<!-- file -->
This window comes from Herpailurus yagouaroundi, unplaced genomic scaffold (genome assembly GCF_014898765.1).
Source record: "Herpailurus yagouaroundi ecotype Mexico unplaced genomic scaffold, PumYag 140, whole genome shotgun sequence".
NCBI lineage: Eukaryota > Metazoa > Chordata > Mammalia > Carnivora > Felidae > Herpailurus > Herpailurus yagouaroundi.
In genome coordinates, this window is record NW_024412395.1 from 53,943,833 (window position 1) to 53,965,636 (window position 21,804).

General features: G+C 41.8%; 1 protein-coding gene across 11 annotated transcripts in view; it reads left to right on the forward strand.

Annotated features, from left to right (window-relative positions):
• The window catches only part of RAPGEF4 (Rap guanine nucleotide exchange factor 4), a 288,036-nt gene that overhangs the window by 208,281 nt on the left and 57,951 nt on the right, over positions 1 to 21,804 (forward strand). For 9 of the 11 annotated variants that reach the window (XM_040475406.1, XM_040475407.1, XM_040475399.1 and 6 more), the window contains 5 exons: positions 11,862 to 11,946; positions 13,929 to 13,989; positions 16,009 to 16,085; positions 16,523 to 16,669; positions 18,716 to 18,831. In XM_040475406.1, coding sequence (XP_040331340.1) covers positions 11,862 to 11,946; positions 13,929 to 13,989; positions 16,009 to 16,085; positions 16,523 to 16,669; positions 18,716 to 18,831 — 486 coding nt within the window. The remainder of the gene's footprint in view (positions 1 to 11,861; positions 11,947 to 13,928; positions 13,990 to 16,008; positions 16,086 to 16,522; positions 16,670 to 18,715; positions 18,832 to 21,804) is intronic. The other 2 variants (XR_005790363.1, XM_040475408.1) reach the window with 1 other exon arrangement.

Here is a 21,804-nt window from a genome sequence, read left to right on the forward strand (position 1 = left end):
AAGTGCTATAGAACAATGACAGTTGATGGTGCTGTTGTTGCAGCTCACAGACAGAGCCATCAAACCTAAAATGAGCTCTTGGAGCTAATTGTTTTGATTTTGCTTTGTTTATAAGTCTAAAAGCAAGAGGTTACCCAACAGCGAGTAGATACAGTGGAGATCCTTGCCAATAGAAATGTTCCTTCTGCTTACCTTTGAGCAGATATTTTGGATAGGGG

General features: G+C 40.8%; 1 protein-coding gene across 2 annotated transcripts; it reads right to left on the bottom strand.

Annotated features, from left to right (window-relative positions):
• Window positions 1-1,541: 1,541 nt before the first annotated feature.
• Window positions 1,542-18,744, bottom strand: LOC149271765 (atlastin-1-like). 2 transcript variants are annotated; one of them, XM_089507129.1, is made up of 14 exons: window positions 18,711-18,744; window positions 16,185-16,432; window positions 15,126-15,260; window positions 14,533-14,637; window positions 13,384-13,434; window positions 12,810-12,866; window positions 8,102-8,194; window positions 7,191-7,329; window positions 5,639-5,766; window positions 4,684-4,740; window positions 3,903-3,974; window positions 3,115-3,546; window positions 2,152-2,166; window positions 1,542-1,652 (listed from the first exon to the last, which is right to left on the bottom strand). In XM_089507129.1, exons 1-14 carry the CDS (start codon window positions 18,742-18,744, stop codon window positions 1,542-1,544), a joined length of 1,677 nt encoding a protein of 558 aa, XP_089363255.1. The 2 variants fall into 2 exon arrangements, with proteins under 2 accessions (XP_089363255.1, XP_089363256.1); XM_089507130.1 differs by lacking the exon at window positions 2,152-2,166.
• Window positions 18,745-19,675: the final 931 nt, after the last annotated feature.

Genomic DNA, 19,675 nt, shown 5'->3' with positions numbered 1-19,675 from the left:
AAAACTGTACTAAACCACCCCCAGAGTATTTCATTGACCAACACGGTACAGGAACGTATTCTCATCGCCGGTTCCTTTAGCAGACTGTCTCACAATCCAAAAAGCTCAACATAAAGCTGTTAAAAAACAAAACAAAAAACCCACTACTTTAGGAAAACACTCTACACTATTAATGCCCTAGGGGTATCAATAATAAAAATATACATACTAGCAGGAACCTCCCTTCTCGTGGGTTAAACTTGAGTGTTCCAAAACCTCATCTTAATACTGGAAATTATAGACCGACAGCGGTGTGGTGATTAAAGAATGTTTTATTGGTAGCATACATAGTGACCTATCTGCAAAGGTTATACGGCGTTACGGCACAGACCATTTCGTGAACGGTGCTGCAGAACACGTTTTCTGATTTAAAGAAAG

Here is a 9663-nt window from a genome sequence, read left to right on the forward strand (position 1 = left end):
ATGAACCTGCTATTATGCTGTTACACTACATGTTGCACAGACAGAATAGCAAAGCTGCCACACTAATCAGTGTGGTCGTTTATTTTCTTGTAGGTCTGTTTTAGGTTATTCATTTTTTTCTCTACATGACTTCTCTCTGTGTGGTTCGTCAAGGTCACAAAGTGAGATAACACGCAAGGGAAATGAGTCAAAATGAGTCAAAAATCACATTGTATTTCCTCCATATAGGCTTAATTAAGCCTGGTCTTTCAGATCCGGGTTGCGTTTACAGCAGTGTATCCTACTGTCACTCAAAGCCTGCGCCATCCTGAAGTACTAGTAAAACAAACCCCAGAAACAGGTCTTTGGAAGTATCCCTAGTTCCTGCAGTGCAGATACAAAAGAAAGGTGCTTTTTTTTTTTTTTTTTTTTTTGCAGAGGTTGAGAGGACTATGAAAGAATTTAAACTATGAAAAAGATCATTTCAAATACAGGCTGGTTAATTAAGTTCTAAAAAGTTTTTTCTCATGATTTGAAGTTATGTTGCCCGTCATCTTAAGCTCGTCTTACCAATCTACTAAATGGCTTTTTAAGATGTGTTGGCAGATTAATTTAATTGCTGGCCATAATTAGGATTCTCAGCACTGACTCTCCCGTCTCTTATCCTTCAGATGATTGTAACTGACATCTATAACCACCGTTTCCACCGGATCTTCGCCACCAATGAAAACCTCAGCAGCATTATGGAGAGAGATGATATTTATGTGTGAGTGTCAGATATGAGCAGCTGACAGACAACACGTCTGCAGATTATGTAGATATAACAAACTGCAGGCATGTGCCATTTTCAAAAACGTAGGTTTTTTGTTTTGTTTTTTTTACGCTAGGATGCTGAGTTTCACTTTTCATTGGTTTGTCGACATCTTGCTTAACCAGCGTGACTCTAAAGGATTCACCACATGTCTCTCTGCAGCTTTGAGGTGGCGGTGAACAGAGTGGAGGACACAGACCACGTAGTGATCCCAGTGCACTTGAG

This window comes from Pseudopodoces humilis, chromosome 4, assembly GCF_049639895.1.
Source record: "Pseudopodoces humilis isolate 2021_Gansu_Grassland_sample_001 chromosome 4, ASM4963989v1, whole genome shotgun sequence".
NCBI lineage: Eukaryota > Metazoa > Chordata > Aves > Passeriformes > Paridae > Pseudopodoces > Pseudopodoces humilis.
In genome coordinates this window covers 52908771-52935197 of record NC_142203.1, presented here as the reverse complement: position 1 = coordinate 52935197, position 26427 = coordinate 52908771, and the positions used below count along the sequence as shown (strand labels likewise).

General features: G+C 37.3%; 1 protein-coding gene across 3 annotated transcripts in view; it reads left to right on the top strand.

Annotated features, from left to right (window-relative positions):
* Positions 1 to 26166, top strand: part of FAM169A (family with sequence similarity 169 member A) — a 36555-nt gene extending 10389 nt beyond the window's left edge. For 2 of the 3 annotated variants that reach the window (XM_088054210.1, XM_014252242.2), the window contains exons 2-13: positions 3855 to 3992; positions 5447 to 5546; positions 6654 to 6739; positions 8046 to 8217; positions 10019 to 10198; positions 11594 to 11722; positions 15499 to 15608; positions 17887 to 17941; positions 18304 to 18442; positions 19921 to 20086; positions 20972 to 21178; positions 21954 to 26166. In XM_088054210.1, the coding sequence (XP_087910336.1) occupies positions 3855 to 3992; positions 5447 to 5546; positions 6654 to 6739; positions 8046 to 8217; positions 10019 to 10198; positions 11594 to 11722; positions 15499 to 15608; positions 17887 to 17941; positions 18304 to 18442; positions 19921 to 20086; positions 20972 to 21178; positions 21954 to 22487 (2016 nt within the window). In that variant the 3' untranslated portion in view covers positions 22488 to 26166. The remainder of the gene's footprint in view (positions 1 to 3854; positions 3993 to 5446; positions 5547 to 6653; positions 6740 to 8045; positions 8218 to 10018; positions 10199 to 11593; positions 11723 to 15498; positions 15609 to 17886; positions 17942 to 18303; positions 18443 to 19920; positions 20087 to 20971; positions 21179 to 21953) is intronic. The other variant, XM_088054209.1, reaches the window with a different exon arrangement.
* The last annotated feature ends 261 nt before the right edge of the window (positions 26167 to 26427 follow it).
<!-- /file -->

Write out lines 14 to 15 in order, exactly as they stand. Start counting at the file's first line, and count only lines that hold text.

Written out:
• Window positions 18,745-19,675: the final 931 nt, after the last annotated feature.

Genomic DNA, 19,675 nt, shown 5'->3' with positions numbered 1-19,675 from the left: